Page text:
Why We Do dilution in plate count method?

Why We Do dilution in plate count method?

We use serial dilutions to create decreasing concentrations of the original sample that are then plated so that a plate will be created with a low enough number of bacteria that we can count individual colonies. From that number, we can calculate the original cell density in the broth.

Which dilution method is used in standard plate count method?

The standard plate count method consists of diluting a sample with sterile saline or phosphate buffer diluent until the bacteria are dilute enough to count accurately. That is, the final plates in the series should have between 30 and 300 colonies.

What is serial dilution and plate count method?

Serial dilutions are used to calculate the concentration of microorganisms. As it would usually be impossible to actually count the number of microorganisms in a sample, the sample is diluted and plated to get a reasonable number of colonies to count. The countable plate has between 30 and 300 colonies.

What are the factors that may affect the results obtained by standard plate count?

The plate count method is generally affected by agar media, the state of bacterial cells, the presence of preservatives, and the optimization of growth conditions.

What is the spread plate method used for?

The spread plate method is a technique to plate a liquid sample containing bacteria so that the bacteria are easy to count and isolate. A successful spread plate will have a countable number of isolated bacterial colonies evenly distributed on the plate.

What is the difference between total plate count and standard plate count?

The APC term stands for aerobic plate count, but again is interchangeable with the others. Other terms used more historically are Standard Plate Count, Mesophilic Count or Total Plate Count these too generally refer to aerobic bacteria able to grow at average temperatures (e.g. 30 to 40°C).

How would you inoculate a plate to get 1/10 dilution A 1 100 dilution?

How would you inoculate a plate to get a 1:10 dilution? AND a 1:100 dilution? Just plate 0.1ml for a 1:10. To do a 1:100 do a 1:10 dilution then plate 0.1 dilution then plate 0.1 ml.

What does 5% dilution mean?

“The dilution factor is 5″ “It was a 5 fold dilution” “It was diluted 1/5″ These all mean the same thing, that there is 1 volume part of sample and 4 volume parts of whatever liquid is being used to dilute the sample for a total of 5 volume parts.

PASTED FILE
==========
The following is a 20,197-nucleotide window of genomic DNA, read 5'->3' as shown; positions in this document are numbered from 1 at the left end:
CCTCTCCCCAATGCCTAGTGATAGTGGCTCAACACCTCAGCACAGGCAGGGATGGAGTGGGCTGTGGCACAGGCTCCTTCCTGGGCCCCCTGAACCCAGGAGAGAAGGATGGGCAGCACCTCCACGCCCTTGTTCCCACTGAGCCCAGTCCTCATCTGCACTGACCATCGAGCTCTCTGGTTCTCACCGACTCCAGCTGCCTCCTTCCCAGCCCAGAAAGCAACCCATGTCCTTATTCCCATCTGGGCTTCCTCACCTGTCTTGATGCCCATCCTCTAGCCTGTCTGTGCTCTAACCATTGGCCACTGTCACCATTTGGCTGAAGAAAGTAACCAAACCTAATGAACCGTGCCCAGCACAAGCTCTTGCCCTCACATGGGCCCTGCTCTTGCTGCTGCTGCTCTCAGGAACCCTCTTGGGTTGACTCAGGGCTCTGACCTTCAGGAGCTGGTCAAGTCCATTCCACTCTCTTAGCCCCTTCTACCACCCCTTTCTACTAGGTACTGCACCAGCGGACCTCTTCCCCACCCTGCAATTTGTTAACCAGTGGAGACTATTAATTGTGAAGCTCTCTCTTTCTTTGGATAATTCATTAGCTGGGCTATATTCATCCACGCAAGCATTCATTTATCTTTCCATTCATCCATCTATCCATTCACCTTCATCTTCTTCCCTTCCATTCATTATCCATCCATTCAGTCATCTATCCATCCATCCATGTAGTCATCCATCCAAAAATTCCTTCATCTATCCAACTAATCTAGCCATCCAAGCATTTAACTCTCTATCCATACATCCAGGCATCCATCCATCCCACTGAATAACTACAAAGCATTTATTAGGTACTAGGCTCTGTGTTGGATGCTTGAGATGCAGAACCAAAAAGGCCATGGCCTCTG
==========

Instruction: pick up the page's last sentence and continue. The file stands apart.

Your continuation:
What is the difference between aerobic plate count and total plate count?

What are the disadvantages of plate count assays?

among these disadvantages are: (1) the length of time required for incubation, 48 hours being the shortest; (2) large amount of glassware and culture medium required, as well as other expensive equipment, and (3) the paucity of details regarding the kinds of organisms present.

What is a 1 to 2 dilution?

A 1 to 2 dilution should be written as ½. It means to dilute something in half. One is a dilution and the other is a ratio. In the scientific literature, if you see “1:2”, it means to add 1part to 2 parts. That will be 1 mL added to 2 mL, for a total of 3 mL, or a 1/3 dilution.

How to calculate the total dilution of a plate?

One way to solve this, is to factor it into the total dilution. In this problem 0.1 ml was added to the plate, or 1/10th of a ml. So multiply the total dilution by 1/10 for the amount added to the plate. This leaves the total dilution as one-one millionth. The next step is to work out the dilution factor.

How to count the number of viable plates?

Microbiology: Viable Plate Counts or……. how to count a million. 1 Look at the dilution scheme to determine the total dilution. 2 Look at the plate and multiply the number of colonies by the dilution factor (the inverse of the total dilution) to determine the total CFUs per mL in

How to calculate bacterial count for pour plate technique?

For pour plate technique, bacterial count is No.X 10 c /gm, where c = dilution factor. For spread plate technique, bacterial count is No. X10 c+1 /gm, where c = dilution factor. The number is converted to two decimal places in the form of (x.yz X 10 m). For example, 288 X 10 4 is expressed as 2.88 X 10 6.

How is the plate count of a sample calculated?

That is why, instead of expressing the counts of bacteria as ‘No. of bacteria/gm or ml of sample’, it is very often expressed as number of colony forming units per gm or ml (CFU/gm or ml). The total plate count (TPC) in the original sample is calculated by multiplying the number of CPUs with the respective dilution factors.